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Credit: Rhino Records


The everlasting influence of Link Wray


“Link Wray and Gene Vincent… two of the great unknowns of rock ‘n’ roll.” – John Lennon

Few tracks have the influence and life experience of the only instrumental song in existence ever to be banned. If you can garner red tape and a tribe of musical disciples through a simple riff and drum roll, then you know you are propagating something sordid from the upper reaches of the rarefied realm we call energy and atmosphere. 

“There was a guy named Link Wray,” Iggy Pop begins, “I heard this music in the student union at a university. It was called ‘Rumble’ and it sounded baaad.” For Iggy Pop, this crystalising moment prognosticated his future in a sonic crystal ball, and, needless to say, that future didn’t involve the university. “I left school emotionally at the moment I heard ‘Rumble’,” he concludes. The song was a seismic moment, and it hasn’t stopped influencing people since the very first moment it rattled the rafters of culture and burst into existence. 

If you need any more proof of the sheer monolithic influence that Link Wray had in inventing the vocabulary of modern guitars then how’s about this praise from Neil Young: “If I could go back in time and see any band, It would be Link Wray and the Raymen.” And even Mark E. Smith, one of rock’s true misanthropic iconoclast who has even slandered the ever-giving rays of the sun, heaped praise on his hero when he met him in person: “You kept my head together for fuckin’ years, Link, when I was a teenager and in my 20s. You know, I like Elvis, I like Gene Vincent, but you were the one that kept me together. It is spiritual, it’s that Indian thing: DAANNNG! DA-NA-NAANNGG! If ever I thought about packing the business in, I’d put on ‘Rumble’, full fuckin’ blast.”

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John Lennon, Mark E. Smith, Iggy Pop and Neil Young are far from alone too. In the 2008 documentary It Might Get Loud, Jimmy Page risks the potential embarrassment of an air guitar to show just how enamoured he is with the track. “I would listen to anything with a guitar on as a kid, anything that was being played and all those different approaches and the echoes, but the first time I heard the ‘Rumble’, that was something that had so much profound attitude to it.”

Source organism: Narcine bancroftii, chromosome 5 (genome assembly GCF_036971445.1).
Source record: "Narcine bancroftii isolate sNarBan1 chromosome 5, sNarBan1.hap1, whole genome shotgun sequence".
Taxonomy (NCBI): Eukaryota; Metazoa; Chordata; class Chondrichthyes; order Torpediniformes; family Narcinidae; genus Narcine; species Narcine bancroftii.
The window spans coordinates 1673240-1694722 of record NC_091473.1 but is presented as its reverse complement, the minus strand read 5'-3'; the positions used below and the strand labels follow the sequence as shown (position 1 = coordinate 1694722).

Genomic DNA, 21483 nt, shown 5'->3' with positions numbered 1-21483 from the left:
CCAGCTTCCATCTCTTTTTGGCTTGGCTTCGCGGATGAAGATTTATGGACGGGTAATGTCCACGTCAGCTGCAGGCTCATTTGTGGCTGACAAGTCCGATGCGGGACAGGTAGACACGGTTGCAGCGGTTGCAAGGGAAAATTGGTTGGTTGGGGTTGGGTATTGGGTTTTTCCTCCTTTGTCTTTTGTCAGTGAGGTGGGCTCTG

While the occult-fascinated Page doesn’t mention anything about the inherent “bad” sound that Iggy Pop elucidated earlier, Pete Townshend seconded its perturbing power when heralding the track in an interview: “I remember being made very uneasy the first time I heard ‘Rumble’, and yet very excited by the guitar sound.” Adding on another occasion, “He is the king, if it hadn’t been for Link Wray and ‘Rumble’, I would have never picked up a guitar.” John Fogerty also joined the party declaring: “Oh my God, that record was really important. When it hit was a hit on the radio, all the kids were tuned into it — not just me. Everybody understood: Man, that’s so cool.”

However, he is not merely a luminary whose influence exists owing to one single song. Albeit ‘Rumble’ was his Promethean moment, for my money he surpassed it. After a string of releases in the ’60s following the 1958 success of Rumble, his self-titled 1971 debut with Polydor Records represented a slight departure from that rock-heavy sound. It was a departure that divided his small band of followers, and one which made Wray remark, “In a way, I couldn’t care less if the album didn’t sell a single copy. We’re happy with it and we’ve done it our way.” The change may have upset a few, but it undoubtedly resulted in some of his greatest songwriting and in ‘Fallin’ Rain perhaps his greatest song. 

The track is an exercise in the difficult art of juxtaposition and one which achieves it with aplomb. The delicate, honeyed belle melody and restrained vocals sit in contrast to the horrors he’s singing about. This dichotomy brings to mind one of Wray’s more bombastic quotes, “God is playing my guitar, I am with God when I play”, the bittersweet sounds and distanced narration of hardships equally invokes the bombastic notion of a God lamenting a world gone awry and its beauties shrouded in the melee of chaos. It is this divinity and scope that makes it not just an unheralded achievement in sui generis ‘70s songwriting, but simply one of the greatest songs from any era, period. 

He may well have initially inspired the punk movement with a punctured amp and sludgy riff, but his take on writing for yourself and escaping the creative shackles of appeasing the gallery is something that many others have lived by. With a rock ‘n’ roll look that set the tone, a nose for atmosphere over virtuosity, a burgeoning philosophy to form a full artistic gestalt, and the songs to carry it off, it isn’t hard to say that Link Wray is easily the most unheralded progenitor of modern music.